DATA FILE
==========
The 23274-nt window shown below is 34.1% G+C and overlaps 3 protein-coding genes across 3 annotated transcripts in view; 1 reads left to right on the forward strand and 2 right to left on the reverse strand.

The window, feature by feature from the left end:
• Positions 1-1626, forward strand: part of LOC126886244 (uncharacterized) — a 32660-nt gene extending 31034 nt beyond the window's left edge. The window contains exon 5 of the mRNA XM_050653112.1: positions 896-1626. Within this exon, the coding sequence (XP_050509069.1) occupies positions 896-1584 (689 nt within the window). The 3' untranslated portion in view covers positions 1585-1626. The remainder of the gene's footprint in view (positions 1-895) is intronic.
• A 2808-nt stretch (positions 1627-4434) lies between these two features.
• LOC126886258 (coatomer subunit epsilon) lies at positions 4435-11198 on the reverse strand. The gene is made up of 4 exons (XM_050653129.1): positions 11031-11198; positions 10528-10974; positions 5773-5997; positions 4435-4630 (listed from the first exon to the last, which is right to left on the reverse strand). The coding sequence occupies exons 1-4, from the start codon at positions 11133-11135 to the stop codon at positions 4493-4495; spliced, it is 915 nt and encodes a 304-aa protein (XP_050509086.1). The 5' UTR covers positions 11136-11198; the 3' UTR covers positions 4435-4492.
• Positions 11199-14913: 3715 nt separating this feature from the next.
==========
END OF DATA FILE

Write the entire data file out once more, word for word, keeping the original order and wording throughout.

The 23274-nt window shown below is 34.1% G+C and overlaps 3 protein-coding genes across 3 annotated transcripts in view; 1 reads left to right on the forward strand and 2 right to left on the reverse strand.

The window, feature by feature from the left end:
• Positions 1-1626, forward strand: part of LOC126886244 (uncharacterized) — a 32660-nt gene extending 31034 nt beyond the window's left edge. The window contains exon 5 of the mRNA XM_050653112.1: positions 896-1626. Within this exon, the coding sequence (XP_050509069.1) occupies positions 896-1584 (689 nt within the window). The 3' untranslated portion in view covers positions 1585-1626. The remainder of the gene's footprint in view (positions 1-895) is intronic.
• A 2808-nt stretch (positions 1627-4434) lies between these two features.
• LOC126886258 (coatomer subunit epsilon) lies at positions 4435-11198 on the reverse strand. The gene is made up of 4 exons (XM_050653129.1): positions 11031-11198; positions 10528-10974; positions 5773-5997; positions 4435-4630 (listed from the first exon to the last, which is right to left on the reverse strand). The coding sequence occupies exons 1-4, from the start codon at positions 11133-11135 to the stop codon at positions 4493-4495; spliced, it is 915 nt and encodes a 304-aa protein (XP_050509086.1). The 5' UTR covers positions 11136-11198; the 3' UTR covers positions 4435-4492.
• Positions 11199-14913: 3715 nt separating this feature from the next.